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Skylab 2: “We can fix anything!”

The first installment of this mini-series discussed how Skylab, America’s first space station, ran into serious trouble immediately after launching on May 14, 1973.  The station’s micrometeoroid shield deployed prematurely 63 seconds into the flight, and aerodynamic forces tore it off the vehicle, removing Skylab’s thermal protection in the process.  The workshop’s two main solar arrays failed to deploy.  The two events left Skylab in a dangerous condition, overheated and short of power.  Managers worried that the high temperature might cause off-gassing of toxic chemicals and the destruction of consumables.  Launch of the first crew to inhabit the station was delayed 10 days while engineers, astronauts, and managers developed a plan to save Skylab.

Three images: 1) The mission patch for the first Skylab crew, mistakenly labeled Skylab I with the names Conrad, Kerwin, and Weitz on it. The crew portrait for Skylab 2, and the launch of the Skylab 2 mission on a Saturn IB rocket.
Crew patch of the first mission to Skylab (left). Official photo (middle) of the “fix-it” Skylab 2 crew of (left to right) Joseph Kerwin, Charles “Pete” Conrad and Paul Weitz. Launch of Skylab 2 on a Saturn 1B rocket (right).

Controllers in Mission Control at Johnson Space Center (JSC) in Houston devised an attitude management protocol for Skylab to optimize power generation but minimize exposure of the station’s hull to the Sun’s rays to reduce the overheating problem until the first crew arrived.  Engineers and astronauts at JSC and at Marshall Space Flight Center in Huntsville, Alabama, tirelessly studied sunshade options to cool the station and spacewalking plans for deploying the solar arrays once the first crew arrived. 

After evaluating the various sunshade options Skylab program managers selected one that met the criteria of being ready in time for the first crew’s launch, small enough to fit in the Command Module, and not require space walking.  Jack Kinzler, Chief of the Technical Services Division at JSC, devised a parasol constructed of aluminum poles and fabric made of nylon, Mylar and aluminum that could be passed through a scientific airlock in the workshop and opened much like an umbrella against the outside skin of the station to protect it from solar radiation.  Racing against time the parasol was designed, manufactured and tested in just a few days and stowed aboard the Skylab 2 Command Module the night before launch. For his inventive efforts, Kinzler, who also designed the U.S. flags that Apollo astronauts planted on the Moon, received NASA’s Distinguished Service Medal.

Two photos: On the left, 3 people assist a woman sewing the parasol for Skylab. The second image shows the parasol opened up and undergoing testing
At JSC, three persons assist the seamstress to feed the three-layered material through a sewing machine to fabricate the parasol used to cool Skylab (left). The parasol undergoing testing at JSC (right).

The Skylab 2 crew of Commander Charles “Pete” Conrad, Pilot Paul J. Weitz, and Science Pilot Joseph P. Kerwin launched successfully from Kennedy Space Center’s Launch Pad 39B on May 25, 1973, and six hours later approached Skylab.  The crew performed a fly-around of the damaged station and observed that the micrometeoroid shield was indeed missing, exposing the gold surface of the workshop, and that one solar wing was missing entirely while the other one was only partially deployed due to debris from the shield preventing it from fully opening.  With Conrad station-keeping the Apollo spacecraft near Skylab, from the open hatch Weitz with Kerwin holding him by the legs performed a 40-minute Stand-up Extravehicular Activity (SEVA) in an unsuccessful attempt to cut away the debris jamming the stuck solar array using a heavy-duty cable cutter fastened to a 10-foot pole.  The frustrated crew docked with Skylab (after several unsuccessful attempts) and ended their 22-hour day.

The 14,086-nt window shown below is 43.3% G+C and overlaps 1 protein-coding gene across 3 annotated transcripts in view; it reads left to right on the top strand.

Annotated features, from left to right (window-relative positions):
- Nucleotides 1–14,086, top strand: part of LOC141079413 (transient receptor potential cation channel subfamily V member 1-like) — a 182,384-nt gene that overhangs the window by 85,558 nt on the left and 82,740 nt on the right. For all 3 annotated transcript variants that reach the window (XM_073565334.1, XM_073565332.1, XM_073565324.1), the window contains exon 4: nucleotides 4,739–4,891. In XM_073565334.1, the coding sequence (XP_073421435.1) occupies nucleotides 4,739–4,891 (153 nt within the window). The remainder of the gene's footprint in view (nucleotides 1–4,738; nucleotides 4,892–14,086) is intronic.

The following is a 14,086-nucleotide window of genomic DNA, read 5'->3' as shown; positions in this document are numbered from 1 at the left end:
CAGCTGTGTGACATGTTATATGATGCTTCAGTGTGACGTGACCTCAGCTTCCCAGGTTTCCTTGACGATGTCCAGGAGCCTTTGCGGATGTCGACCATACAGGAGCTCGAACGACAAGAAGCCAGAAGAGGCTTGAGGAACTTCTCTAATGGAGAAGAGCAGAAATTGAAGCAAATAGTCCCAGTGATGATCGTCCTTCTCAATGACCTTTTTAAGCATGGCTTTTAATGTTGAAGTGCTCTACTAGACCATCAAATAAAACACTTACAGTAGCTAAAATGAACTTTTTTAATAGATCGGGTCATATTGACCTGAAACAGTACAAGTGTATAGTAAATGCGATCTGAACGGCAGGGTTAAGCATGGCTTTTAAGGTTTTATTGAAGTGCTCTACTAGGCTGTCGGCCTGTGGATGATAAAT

Two images. The left shows 4 men gathered together in Mission Control. The right shows a television image of the Skylab workshop with the gold skin that was under the micrometeoroid shield exposed
Jack Kinzler (second from right) talking with JSC Director Chris Kraft (at left) and other officials in Mission Control during the Skylab 2 mission (left). Television image beamed down by the Skylab 2 crew as they approached the station, showing the gold skin of the workshop indicating the missing micrometeoroid shield and the jammed solar panel (right).

The next morning, they began to activate Skylab, moving through the Multiple Docking Adapter and the Airlock Module and finally into the Workshop, where they encountered 130oF temperatures but no toxic gases.  One of the first tasks was to deploy the parasol through the scientific airlock.  The crew spent several hours assembling it, taking needed breaks in the Command Module to escape the heat of the workshop.  They pushed the parasol through the airlock, the folded arms swung out spreading the fabric, and they then retracted the parasol to be flush with the exterior of the station.  Internal temperatures began to drop and within three days were in the comfortable range.  As the thermal problem appeared to be solved, the crew settled down to finish activating the station and to begin their science experiments.  Their work being hampered by the limited power, the fix-it crew turned their attention to the jammed solar array.

Read Jack Kinzler’s  and Skylab 2 back up Commander Rusty Schweickart’s oral histories with the JSC History Office.



Last Updated
Sep 24, 2023